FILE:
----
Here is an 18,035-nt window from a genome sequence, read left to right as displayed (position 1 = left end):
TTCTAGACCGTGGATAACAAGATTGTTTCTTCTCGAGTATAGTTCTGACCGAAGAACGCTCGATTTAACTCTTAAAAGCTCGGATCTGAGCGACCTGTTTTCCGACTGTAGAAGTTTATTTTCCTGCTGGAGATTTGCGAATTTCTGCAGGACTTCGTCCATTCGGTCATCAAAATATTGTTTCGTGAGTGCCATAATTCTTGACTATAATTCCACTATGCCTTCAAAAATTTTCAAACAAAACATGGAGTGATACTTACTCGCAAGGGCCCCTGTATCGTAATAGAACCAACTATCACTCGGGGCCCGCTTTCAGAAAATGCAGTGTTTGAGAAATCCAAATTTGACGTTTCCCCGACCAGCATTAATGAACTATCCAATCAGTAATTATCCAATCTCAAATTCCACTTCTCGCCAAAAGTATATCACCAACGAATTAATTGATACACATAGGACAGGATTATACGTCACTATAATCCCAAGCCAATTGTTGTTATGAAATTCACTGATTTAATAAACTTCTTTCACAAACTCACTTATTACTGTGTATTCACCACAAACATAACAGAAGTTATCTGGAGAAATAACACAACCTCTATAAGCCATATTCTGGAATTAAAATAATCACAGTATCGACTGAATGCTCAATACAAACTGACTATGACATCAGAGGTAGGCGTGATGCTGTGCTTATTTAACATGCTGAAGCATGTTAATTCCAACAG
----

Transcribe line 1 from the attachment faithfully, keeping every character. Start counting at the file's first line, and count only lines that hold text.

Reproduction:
Here is an 18,035-nt window from a genome sequence, read left to right as displayed (position 1 = left end):